How to Not Be the Generation of Anxiety
We are the generation of change. We are the useless, lazy generation. We are the generation of technology, and consequently, the generation of seflies, Kim Kardashian, and any other consequent viral embarrassments. But most of all, we’re the generation of anxiety. The generation of pointed fingers, asking what we’re doing with the rest of our lives. It’s exhausting.
At one point, everyone has had to do the apartment hunt, the job search, etc. Everyone has picked a college major, wondering all the while if studying this or that will get them a better job.
So here’s how to tackle the nagging questions, the stressful parents, the knot of anxiety in your stomach reminding you that you have no plan, no job, no idea where your life is going. We wouldn’t be talking about it if no one was going through it. So here’s what to say when they ask:
Where are you living?
In the 2014 census, it was found that college graduates were more likely to move back into their parents’ houses after graduating rather than spend money on another apartment in a different city. In 2015, the American Psychology Association found that one’s stress levels are raised when that person does not live in close proximity to their parents. So after graduating college, which can be a stressful experience, it would make sense to go back to the nest to regroup and figure out your next steps. No biggie. It costs less and you get comfort that you wouldn’t get living on your own.
And if you’re still searching for an apartment and don’t want stressful reminders that you don’t know where you’ll be sleeping a month from now, don’t let them see that stress! Apartment hunts take time, and whoever is asking has probably has had one or two horrible experiences trying to find an affordable place to live in a good neighborhood that doesn’t cost an arm and a leg.
Take a few deep breaths, plaster a smile on your face, and make a joke about the daunting experience that will lead to a new conversation. Your anxiety does not need to be the dinner table conversation.
What do you do with a _____ degree?
Sometimes, it isn’t all about the degree. College is a multi-factorial experience, and a degree isn’t the only thing you’ll get at the end. Regardless whether you studied Sociology, English, or were Pre-Med, there are ways to be successful in college that will ultimately set you up for future success. Maybe you were heavily involved in greek life or a sports team, either of which would have taught you leadership and teamwork skills.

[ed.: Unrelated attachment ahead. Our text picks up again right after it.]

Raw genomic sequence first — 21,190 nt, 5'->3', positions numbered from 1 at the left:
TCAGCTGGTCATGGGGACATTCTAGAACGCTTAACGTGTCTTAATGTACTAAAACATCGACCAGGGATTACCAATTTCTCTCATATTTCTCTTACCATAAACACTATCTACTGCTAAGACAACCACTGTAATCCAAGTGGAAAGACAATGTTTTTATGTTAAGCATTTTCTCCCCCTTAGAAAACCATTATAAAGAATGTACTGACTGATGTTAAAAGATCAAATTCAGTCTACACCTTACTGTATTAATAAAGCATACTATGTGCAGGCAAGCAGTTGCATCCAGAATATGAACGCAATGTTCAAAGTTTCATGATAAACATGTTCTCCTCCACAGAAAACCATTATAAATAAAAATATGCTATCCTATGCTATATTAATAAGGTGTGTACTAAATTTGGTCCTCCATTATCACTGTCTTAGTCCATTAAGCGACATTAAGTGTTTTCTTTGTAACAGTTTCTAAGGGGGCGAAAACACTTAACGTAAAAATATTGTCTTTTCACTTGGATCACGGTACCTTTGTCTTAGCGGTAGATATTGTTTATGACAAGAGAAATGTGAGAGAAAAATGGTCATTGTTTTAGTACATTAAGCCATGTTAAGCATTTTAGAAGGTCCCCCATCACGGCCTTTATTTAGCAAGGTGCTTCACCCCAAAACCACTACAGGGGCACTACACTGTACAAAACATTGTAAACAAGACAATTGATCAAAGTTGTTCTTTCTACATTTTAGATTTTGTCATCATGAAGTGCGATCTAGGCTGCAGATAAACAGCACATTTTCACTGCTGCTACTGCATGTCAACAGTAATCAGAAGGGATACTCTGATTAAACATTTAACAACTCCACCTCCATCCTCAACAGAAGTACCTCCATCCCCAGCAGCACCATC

Don’t stress out if you’ve never had an actual job. Reexamine your résumé and add in clubs or any community service…anything that highlights your skills and abilities. Don’t stress out or regret studying something just because it makes the job hunt a little more difficult. Even without considering dealing with roommates, being far from home, and learning independence, college definitely teaches all of us a lot of lessons outside of the classroom.
So put on your best confident face even if you’re feeling anxious inside. You are not your major. You are a person, full of skills and capabilities that are not capped by what you learned in the classroom. There are plenty of people who were successful in ways that their major did not dictate. So when asked this question, remember that the only important thing is that you know your competence, and it isn’t measured by your college degree.
What are you doing this summer/next year/in the future?
Arguably one of the worst questions, answering this one in particular requires a lot of patience, self-validation, and love. It’s bad enough that the one asking probably knows how much anxiety and stress those kinds of questions trigger, not to mention the inevitable cycle of worry in every millennial’s mind of the future, our self-worth, what we’re doing with our lives, etc.
No matter what point you are at, if you have a job or not, if you don’t know what you’re doing with your life in one month from now, or one year…none of those answers equal your self-worth. Everyone works at their own speed. Remind yourself that life isn’t a competition and one millennial’s success does not equal another’s incompetence.
So if you hear someone boasting about an amazing paid job, resist the urge to strangle them. If you need to make a joke, talk about how you have to finish the end of the new OITNB season. If you want to admit that you may not have everything together, not to worry. A cry for help isn’t a sign of weakness. You are more than your anxiety. No one expects you to have it all figured out, and if they do, tune them out and focus on yourself. It’s your life, after all. No one but you should be calling the shots. Destiny’s Child says it best: “I’m a survivor, I’m not gonna give up, I’m not gonna stop, I’m gonna work harder.” And well, we all know how well Beyoncé is doing now, so maybe they had the right idea.
Ultimately, it’s important to remember that people who ask these questions aren’t monsters. Sure, after the tenth time your mom asks you about your future, you want to rip her head off. But it’s because she cares. Friends who brag about their jobs and make you feel bad about your uneventful job hunts are probably just as miserable. They are only trying to remember that they aren’t alone in this stressful, anxiety-provoking time of their lives.
If you’re a Millennial and you’re freaking out, don’t. Yes we are the generation of anxiety, the generation where we may not know where we’re going, but there’s something you need to know. You are not alone. Everyone has been at this point, with little to no plan, and you will make it out alive. Even if it feels like everyone has it together, everyone has a plan, everyone is doing better than you, the reality is far from it. Like I said before, if no one was having these problems, this article wouldn’t have been written.